Protected environments (PREMIUM)

Environments can be used for both testing and production reasons.

Because deploy jobs can be raised by different users with different roles, it's important to be able to protect specific environments from the effects of unauthorized users.

By default, a protected environment ensures that only people with the appropriate privileges can deploy to it, keeping the environment safe.

NOTE: GitLab administrators can use all environments, including protected environments.

To protect, update, or unprotect an environment, you need to have at least the Maintainer role.

Protecting environments

To protect an environment:

  1. On the top bar, select Menu > Projects and find your project.
  2. On the left sidebar, select Settings > CI/CD.
  3. Expand Protected environments.
  4. From the Environment list, select the environment you want to protect.
  5. In the Allowed to deploy list, select the role, users, or groups you want to give deploy access to. Keep in mind that:
    • There are two roles to choose from:
      • Maintainers: Allows access to all of the project's users with the Maintainer role.
      • Developers: Allows access to all of the project's users with the Maintainer and Developer role.
    • You can select groups that are already associated with the project only.
    • Users must have at least the Developer role to appear in the Allowed to deploy list.
  6. Select Protect.

The protected environment now appears in the list of protected environments.

Use the API to protect an environment

Alternatively, you can use the API to protect an environment:

  1. Use a project with a CI that creates an environment. For example:

    stages:
      - test
      - deploy
    
    test:
      stage: test
      script:
        - 'echo "Testing Application: ${CI_PROJECT_NAME}"'
    
    production:
      stage: deploy
      when: manual
      script:
        - 'echo "Deploying to ${CI_ENVIRONMENT_NAME}"'
      environment:
        name: ${CI_JOB_NAME}
  2. Use the UI to create a new group. For example, this group is called protected-access-group and has the group ID 9899826. Note that the rest of the examples in these steps use this group.

    Group Access

  3. Use the API to add a user to the group as a reporter:

    $ curl --request POST --header "PRIVATE-TOKEN: <your_access_token>" \
           --data "user_id=3222377&access_level=20" "https://gitlab.com/api/v4/groups/9899826/members"
    
    {"id":3222377,"name":"Sean Carroll","username":"sfcarroll","state":"active","avatar_url":"https://assets.gitlab-static.net/uploads/-/system/user/avatar/3222377/avatar.png","web_url":"https://gitlab.com/sfcarroll","access_level":20,"created_at":"2020-10-26T17:37:50.309Z","expires_at":null}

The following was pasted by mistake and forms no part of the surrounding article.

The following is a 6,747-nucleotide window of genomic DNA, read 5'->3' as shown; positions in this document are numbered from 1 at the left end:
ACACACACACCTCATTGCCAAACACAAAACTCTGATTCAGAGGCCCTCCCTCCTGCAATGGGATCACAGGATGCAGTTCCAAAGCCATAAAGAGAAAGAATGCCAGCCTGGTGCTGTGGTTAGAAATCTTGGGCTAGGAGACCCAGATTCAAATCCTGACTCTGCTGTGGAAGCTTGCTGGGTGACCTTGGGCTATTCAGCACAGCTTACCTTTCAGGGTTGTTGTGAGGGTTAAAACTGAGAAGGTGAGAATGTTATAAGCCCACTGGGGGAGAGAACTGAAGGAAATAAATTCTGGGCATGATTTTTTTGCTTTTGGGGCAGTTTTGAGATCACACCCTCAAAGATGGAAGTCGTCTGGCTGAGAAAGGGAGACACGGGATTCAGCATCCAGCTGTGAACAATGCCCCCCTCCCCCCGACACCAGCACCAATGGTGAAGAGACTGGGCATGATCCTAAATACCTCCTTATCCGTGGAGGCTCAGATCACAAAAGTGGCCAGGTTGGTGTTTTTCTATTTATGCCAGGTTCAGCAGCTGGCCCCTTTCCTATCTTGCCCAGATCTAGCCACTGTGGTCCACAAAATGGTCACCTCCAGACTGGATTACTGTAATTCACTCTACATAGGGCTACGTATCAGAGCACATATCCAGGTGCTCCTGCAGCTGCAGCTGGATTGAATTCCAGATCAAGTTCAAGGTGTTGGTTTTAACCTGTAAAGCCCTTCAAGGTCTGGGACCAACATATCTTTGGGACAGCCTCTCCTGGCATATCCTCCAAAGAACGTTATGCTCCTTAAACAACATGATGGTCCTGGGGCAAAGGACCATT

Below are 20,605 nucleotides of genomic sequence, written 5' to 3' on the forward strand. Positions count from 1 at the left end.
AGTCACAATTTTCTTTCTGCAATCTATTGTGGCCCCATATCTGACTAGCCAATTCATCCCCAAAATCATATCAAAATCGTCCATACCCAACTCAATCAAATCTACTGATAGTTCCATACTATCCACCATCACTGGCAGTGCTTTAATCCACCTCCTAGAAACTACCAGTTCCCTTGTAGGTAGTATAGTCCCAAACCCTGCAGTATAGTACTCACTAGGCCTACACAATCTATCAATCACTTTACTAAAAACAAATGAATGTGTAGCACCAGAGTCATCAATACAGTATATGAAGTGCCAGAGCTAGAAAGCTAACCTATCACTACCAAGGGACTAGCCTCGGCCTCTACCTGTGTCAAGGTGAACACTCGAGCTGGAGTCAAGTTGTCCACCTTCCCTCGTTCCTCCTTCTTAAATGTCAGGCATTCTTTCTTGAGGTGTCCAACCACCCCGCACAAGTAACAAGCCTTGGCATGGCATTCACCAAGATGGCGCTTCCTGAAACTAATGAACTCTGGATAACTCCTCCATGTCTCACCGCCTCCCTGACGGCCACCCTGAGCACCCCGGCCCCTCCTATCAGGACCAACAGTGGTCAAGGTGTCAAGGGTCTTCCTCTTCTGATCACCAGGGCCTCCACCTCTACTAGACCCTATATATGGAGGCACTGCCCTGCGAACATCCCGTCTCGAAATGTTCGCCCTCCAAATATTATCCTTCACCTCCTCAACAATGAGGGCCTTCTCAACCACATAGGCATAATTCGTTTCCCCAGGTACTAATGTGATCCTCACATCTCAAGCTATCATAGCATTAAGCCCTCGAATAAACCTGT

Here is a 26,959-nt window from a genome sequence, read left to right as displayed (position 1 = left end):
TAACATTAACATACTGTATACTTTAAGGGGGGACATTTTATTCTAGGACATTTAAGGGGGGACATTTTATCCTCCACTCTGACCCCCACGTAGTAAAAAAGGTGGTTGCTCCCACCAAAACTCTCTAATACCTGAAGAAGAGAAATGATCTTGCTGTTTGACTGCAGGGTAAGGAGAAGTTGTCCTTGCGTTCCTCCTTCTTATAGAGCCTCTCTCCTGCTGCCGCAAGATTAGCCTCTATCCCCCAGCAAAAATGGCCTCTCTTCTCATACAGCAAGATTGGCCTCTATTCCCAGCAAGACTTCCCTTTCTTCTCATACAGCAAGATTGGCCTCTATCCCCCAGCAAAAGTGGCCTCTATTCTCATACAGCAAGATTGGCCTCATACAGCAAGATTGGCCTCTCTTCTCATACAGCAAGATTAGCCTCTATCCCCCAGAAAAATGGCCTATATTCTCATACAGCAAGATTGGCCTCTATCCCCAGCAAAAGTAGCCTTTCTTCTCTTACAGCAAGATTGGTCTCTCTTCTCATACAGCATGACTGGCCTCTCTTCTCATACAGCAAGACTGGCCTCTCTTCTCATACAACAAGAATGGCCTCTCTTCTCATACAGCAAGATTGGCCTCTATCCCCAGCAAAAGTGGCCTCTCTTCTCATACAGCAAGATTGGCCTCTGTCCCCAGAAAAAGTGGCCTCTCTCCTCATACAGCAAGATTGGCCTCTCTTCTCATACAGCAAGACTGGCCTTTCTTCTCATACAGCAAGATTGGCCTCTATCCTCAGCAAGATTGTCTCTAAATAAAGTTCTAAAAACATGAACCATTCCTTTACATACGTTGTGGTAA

4. Use the API to add the group to the project as a reporter:

    $ curl --request POST --header "PRIVATE-TOKEN: <your_access_token>" \
           --request POST "https://gitlab.com/api/v4/projects/22034114/share?group_id=9899826&group_access=20"
    
    {"id":1233335,"project_id":22034114,"group_id":9899826,"group_access":20,"expires_at":null}
  5. Use the API to add the group with protected environment access:

    curl --header 'Content-Type: application/json' --request POST --data '{"name": "production", "deploy_access_levels": [{"group_id": 9899826}]}' \
         --header "PRIVATE-TOKEN: <your_access_token>" "https://gitlab.com/api/v4/projects/22034114/protected_environments"

The group now has access and can be seen in the UI.

Environment access by group membership

A user may be granted access to protected environments as part of group membership. Users with Reporter permissions, can only be granted access to protected environments with this method.

Deployment branch access

Users with the Developer role can be granted access to a protected environment through any of these methods:

  • As an individual contributor, through a role.
  • Through a group membership.

If the user also has push or merge access to the branch deployed on production, they have the following privileges:

Deployment-only access to protected environments

Users granted access to a protected environment, but not push or merge access to the branch deployed to it, are only granted access to deploy the environment. An individual in a group with the Reporter permission, or in groups added to the project with Reporter permissions, appears in the dropdown menu for deployment-only access.

To add deployment-only access:

  1. Add a group with the Reporter role.
  2. Add users to the group.